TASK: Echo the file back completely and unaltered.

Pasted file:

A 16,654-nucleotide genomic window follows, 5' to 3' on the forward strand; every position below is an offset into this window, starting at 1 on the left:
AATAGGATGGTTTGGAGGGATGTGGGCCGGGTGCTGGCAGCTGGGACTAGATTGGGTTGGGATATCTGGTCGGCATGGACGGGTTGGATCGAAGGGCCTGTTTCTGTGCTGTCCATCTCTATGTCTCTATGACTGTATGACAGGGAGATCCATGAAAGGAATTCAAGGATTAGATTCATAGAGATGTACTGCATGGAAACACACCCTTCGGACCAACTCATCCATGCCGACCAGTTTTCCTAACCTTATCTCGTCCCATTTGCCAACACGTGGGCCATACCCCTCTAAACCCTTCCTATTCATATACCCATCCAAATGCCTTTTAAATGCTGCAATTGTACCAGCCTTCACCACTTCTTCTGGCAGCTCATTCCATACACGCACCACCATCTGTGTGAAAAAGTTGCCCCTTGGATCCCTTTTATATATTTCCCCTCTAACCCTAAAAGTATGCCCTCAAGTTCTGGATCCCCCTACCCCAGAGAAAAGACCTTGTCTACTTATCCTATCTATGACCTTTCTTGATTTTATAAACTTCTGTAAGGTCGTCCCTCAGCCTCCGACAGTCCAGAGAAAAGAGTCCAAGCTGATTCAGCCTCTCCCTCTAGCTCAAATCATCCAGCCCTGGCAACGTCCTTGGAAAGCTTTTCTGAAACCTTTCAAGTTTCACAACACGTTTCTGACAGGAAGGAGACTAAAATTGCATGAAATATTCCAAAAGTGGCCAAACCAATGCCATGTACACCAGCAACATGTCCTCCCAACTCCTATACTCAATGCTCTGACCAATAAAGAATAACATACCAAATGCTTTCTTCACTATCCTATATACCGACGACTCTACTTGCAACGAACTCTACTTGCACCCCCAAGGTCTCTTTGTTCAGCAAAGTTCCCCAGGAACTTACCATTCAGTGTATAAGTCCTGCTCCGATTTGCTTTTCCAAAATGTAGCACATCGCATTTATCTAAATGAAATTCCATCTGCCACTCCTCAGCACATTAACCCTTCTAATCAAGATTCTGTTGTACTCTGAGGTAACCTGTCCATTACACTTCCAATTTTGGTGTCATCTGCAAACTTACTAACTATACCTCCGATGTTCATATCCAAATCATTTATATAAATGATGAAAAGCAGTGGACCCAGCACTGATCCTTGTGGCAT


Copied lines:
A 16,654-nucleotide genomic window follows, 5' to 3' on the forward strand; every position below is an offset into this window, starting at 1 on the left:
AATAGGATGGTTTGGAGGGATGTGGGCCGGGTGCTGGCAGCTGGGACTAGATTGGGTTGGGATATCTGGTCGGCATGGACGGGTTGGATCGAAGGGCCTGTTTCTGTGCTGTCCATCTCTATGTCTCTATGACTGTATGACAGGGAGATCCATGAAAGGAATTCAAGGATTAGATTCATAGAGATGTACTGCATGGAAACACACCCTTCGGACCAACTCATCCATGCCGACCAGTTTTCCTAACCTTATCTCGTCCCATTTGCCAACACGTGGGCCATACCCCTCTAAACCCTTCCTATTCATATACCCATCCAAATGCCTTTTAAATGCTGCAATTGTACCAGCCTTCACCACTTCTTCTGGCAGCTCATTCCATACACGCACCACCATCTGTGTGAAAAAGTTGCCCCTTGGATCCCTTTTATATATTTCCCCTCTAACCCTAAAAGTATGCCCTCAAGTTCTGGATCCCCCTACCCCAGAGAAAAGACCTTGTCTACTTATCCTATCTATGACCTTTCTTGATTTTATAAACTTCTGTAAGGTCGTCCCTCAGCCTCCGACAGTCCAGAGAAAAGAGTCCAAGCTGATTCAGCCTCTCCCTCTAGCTCAAATCATCCAGCCCTGGCAACGTCCTTGGAAAGCTTTTCTGAAACCTTTCAAGTTTCACAACACGTTTCTGACAGGAAGGAGACTAAAATTGCATGAAATATTCCAAAAGTGGCCAAACCAATGCCATGTACACCAGCAACATGTCCTCCCAACTCCTATACTCAATGCTCTGACCAATAAAGAATAACATACCAAATGCTTTCTTCACTATCCTATATACCGACGACTCTACTTGCAACGAACTCTACTTGCACCCCCAAGGTCTCTTTGTTCAGCAAAGTTCCCCAGGAACTTACCATTCAGTGTATAAGTCCTGCTCCGATTTGCTTTTCCAAAATGTAGCACATCGCATTTATCTAAATGAAATTCCATCTGCCACTCCTCAGCACATTAACCCTTCTAATCAAGATTCTGTTGTACTCTGAGGTAACCTGTCCATTACACTTCCAATTTTGGTGTCATCTGCAAACTTACTAACTATACCTCCGATGTTCATATCCAAATCATTTATATAAATGATGAAAAGCAGTGGACCCAGCACTGATCCTTGTGGCAT